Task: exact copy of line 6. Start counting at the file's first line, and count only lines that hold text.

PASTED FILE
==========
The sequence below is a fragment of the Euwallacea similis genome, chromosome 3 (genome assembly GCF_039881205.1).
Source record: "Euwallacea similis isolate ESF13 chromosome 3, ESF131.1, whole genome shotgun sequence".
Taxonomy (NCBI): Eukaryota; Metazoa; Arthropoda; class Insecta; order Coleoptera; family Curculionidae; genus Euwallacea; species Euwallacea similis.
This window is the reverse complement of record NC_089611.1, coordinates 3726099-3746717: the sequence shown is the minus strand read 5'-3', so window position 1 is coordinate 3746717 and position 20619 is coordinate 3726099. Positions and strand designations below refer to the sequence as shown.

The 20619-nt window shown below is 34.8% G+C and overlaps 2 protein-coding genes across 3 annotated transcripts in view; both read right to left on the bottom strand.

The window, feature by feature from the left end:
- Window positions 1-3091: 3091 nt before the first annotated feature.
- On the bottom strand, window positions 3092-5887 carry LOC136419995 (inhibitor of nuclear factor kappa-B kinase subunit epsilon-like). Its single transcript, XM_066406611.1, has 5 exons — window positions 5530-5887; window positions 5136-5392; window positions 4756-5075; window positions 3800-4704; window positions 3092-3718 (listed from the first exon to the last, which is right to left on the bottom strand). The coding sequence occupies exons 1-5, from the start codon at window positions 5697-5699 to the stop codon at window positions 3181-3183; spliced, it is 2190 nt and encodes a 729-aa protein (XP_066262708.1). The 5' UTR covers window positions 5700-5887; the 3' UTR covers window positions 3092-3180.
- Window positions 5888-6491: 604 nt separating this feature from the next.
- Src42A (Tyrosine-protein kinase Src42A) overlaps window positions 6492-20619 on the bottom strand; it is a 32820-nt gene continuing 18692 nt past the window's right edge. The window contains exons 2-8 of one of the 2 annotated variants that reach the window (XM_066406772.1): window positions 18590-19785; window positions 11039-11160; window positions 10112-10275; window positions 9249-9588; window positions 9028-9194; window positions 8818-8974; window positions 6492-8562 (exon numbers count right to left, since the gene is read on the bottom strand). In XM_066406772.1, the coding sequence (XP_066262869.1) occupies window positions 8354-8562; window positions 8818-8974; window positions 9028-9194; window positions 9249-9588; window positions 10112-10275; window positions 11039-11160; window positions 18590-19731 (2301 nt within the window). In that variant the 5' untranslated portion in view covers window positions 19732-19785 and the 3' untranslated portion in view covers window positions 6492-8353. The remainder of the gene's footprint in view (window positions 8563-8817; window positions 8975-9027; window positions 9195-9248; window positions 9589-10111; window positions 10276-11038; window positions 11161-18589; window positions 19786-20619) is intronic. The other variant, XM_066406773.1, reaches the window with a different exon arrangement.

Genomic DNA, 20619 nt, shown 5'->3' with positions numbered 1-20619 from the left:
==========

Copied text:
The window, feature by feature from the left end: